Central Bankers Survey Found The Dollar To Lose Reserve Currency Status

A not-so-surprising conclusion but still amazing work done by UBS and reported by the FT, who surveyed 80 Central Bankers and found that the majority of them agree on the fact that the US Dollar will lose its reserve currency status.

A few points:

  • Central Bankers and Policy Makers are the worst market forecasters and worst market timers possible, making them the best contrarian signals available.
  • It's the first time that this survey finds a majority Central Bankers and Policy Makers to be as bearish on the USD. 
  • These seem contrarian indicators are very bullish on gold — planning to increase their reserves of gold — and predicting that gold would be the best performing asset class over the next year. These same geniuses were selling gold at $200/oz 10 years ago and were not seeing any upside possible this archaic relic.
My contrarian thinking will lead to the following two conclusions:
  • Unfortunately for gold bugs (myself included), the yellow metal should be performing poorly over the next year.
  • The USD dollar should be among the best performers across any asset class.
Here are some quotes from the FT report:

The US dollar will lose its status as the global reserve currency over the next 25 years, according to a survey of central bank reserve managers who collectively control more than $8,000bn.

More than half the managers, who were polled by UBS, predicted that the dollar would be replaced by a portfolio of currencies within the next 25 years.

That marks a departure from previous years, when the central bank reserve managers have said the dollar would retain its status as the sole reserve currency.

UBS surveyed more than 80 central bank reserve managers, sovereign wealth funds and multilateral institutions with more than $8,000bn in assets at its annual seminar for sovereign institutions last week. The results were not weighted for assets under management.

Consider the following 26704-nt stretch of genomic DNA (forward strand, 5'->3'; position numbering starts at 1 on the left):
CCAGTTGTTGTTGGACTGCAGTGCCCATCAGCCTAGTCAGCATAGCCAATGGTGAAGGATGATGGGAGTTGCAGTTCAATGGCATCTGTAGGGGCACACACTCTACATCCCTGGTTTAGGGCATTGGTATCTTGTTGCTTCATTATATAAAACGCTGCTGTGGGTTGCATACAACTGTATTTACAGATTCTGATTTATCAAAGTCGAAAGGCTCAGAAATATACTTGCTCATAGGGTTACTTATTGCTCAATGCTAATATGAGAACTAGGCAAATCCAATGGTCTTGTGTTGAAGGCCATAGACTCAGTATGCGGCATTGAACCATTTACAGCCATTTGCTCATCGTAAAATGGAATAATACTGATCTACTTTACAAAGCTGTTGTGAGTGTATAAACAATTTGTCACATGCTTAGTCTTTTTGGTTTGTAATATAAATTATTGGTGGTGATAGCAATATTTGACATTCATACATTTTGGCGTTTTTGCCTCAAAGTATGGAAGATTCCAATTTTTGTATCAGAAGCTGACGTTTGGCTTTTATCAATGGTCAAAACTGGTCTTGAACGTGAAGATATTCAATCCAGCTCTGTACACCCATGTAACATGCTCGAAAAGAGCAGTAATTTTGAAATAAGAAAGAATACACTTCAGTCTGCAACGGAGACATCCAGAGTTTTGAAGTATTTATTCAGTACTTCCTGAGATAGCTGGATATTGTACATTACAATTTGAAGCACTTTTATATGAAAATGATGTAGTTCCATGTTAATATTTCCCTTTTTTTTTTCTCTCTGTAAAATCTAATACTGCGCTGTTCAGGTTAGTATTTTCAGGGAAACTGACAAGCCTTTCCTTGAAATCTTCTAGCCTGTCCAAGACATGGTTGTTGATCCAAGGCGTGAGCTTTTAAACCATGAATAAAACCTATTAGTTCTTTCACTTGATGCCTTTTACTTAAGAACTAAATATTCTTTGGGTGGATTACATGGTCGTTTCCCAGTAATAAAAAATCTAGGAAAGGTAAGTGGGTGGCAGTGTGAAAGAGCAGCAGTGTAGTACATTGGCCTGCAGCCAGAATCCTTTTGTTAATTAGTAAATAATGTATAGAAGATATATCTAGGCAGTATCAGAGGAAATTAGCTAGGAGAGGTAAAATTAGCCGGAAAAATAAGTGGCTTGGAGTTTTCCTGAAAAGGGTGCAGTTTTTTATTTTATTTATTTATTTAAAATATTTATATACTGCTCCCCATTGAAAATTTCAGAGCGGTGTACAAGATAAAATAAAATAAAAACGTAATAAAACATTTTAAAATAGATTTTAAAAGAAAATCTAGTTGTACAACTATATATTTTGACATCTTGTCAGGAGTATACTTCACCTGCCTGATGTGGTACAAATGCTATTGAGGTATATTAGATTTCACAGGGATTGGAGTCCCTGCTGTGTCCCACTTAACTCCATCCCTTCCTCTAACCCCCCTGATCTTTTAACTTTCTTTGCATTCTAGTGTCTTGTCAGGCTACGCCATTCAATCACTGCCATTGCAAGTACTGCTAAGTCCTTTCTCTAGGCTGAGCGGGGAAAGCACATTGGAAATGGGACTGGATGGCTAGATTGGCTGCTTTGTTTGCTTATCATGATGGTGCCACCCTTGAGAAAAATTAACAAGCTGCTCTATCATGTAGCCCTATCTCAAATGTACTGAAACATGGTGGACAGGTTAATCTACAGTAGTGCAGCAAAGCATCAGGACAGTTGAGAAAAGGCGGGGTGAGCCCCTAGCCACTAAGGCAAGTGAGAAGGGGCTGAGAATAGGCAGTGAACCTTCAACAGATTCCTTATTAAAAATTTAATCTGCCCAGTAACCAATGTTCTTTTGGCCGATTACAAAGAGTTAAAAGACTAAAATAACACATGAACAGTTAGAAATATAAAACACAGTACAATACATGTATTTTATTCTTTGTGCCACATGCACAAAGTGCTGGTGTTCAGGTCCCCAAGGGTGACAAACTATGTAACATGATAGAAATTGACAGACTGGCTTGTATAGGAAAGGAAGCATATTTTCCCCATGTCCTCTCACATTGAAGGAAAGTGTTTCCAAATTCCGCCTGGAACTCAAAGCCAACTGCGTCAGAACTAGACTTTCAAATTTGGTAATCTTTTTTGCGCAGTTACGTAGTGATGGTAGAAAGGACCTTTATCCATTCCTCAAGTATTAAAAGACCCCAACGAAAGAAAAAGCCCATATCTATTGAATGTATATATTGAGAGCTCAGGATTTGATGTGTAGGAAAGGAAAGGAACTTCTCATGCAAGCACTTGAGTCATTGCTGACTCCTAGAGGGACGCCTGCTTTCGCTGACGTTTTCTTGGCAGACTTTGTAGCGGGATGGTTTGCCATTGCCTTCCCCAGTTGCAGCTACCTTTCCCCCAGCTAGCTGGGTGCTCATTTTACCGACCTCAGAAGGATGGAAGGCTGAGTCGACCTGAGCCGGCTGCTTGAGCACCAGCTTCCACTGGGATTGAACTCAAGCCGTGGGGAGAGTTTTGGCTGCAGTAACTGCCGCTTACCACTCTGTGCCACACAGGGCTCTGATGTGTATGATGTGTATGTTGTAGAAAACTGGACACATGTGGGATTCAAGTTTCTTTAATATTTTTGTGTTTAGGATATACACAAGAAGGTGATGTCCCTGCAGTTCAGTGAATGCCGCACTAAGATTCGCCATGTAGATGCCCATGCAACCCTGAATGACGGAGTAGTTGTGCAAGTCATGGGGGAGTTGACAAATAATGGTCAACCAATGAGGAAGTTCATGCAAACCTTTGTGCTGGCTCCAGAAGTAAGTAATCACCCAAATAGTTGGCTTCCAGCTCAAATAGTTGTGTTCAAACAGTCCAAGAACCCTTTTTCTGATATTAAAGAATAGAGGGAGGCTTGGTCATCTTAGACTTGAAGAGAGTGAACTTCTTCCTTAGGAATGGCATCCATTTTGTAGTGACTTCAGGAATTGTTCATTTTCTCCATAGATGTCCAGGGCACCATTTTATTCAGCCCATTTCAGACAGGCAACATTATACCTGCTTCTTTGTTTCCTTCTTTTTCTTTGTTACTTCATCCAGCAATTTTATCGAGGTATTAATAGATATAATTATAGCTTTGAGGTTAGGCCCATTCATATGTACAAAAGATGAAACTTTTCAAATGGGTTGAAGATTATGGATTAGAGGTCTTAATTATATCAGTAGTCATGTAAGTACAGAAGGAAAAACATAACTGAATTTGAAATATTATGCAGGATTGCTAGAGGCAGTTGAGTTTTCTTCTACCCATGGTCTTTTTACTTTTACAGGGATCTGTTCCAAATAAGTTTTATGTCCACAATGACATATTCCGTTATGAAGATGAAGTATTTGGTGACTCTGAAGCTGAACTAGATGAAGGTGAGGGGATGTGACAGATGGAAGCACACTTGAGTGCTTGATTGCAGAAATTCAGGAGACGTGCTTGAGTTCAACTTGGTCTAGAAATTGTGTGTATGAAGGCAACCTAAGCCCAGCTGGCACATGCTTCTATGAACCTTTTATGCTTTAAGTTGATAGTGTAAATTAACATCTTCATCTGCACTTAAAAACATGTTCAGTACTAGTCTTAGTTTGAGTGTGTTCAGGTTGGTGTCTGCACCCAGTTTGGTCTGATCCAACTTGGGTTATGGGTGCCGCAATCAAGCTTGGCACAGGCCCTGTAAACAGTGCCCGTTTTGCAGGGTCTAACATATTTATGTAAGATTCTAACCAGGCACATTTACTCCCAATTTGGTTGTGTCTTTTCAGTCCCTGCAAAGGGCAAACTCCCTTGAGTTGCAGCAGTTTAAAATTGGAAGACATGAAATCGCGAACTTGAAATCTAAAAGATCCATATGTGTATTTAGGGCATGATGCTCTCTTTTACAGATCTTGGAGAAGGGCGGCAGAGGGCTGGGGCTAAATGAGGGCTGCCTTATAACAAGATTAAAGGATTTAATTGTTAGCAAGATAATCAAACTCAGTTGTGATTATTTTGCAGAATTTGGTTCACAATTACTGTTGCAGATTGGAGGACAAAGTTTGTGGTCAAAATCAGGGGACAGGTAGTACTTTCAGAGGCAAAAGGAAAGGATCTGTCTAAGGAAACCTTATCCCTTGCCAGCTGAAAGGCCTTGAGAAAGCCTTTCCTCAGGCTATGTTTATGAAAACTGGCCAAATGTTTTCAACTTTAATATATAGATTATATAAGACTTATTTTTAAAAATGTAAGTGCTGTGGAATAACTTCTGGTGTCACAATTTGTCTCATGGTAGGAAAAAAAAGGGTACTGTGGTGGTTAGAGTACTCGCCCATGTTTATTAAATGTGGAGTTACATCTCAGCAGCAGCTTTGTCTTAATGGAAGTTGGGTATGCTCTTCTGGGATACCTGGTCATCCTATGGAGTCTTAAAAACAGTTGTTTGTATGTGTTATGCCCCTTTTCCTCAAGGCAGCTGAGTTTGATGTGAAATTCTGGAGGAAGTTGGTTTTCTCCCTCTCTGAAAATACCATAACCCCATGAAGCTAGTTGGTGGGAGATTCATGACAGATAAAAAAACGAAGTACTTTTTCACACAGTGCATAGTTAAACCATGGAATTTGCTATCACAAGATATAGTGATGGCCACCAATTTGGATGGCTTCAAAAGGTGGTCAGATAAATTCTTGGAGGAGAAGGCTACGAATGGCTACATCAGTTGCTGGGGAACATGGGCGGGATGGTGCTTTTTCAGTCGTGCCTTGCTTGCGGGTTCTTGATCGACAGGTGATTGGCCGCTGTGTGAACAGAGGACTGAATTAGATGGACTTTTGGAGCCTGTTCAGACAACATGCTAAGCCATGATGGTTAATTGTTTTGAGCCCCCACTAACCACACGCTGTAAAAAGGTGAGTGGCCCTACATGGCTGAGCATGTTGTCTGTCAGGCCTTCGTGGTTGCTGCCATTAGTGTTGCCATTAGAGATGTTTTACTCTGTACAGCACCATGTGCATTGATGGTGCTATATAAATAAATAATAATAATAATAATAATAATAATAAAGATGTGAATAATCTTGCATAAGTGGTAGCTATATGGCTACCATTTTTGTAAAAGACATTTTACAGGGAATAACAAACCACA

The results are the latest sign of dissatisfaction with the dollar as a reserve currency, amid concerns over the US government’s inability to rein in spending and the Federal Reserve’s huge expansion of its balance sheet.
The prediction of a multipolar currency world replacing the current dollar dominance chimes with the thinking of some leading policymakers.

Robert Zoellick, president of the World Bank, last year proposed a new monetary system involving a number of major global currencies, including the dollar, euro, yen, pound and renminbi.

The system should also make use of gold, Mr Zoellick added. The results of the UBS poll also point to a growing role for bullion, with 6 per cent of reserve managers surveyed saying the biggest change in their reserves over the next decade would be the addition of more gold. In contrast to previous years, none of the managers surveyed was intending to make significant sales of gold in the next decade.
The reserve managers predicted that gold would be the best performing asset class over the next year, citing sovereign defaults as the chief risk to the global economy.
More reasons to think that the dollar is bottom — my opinion is that it's a secular bottom. Just see how much confidence the pundits have in the Central Banks ability to inflate in the face of complete failure so far:

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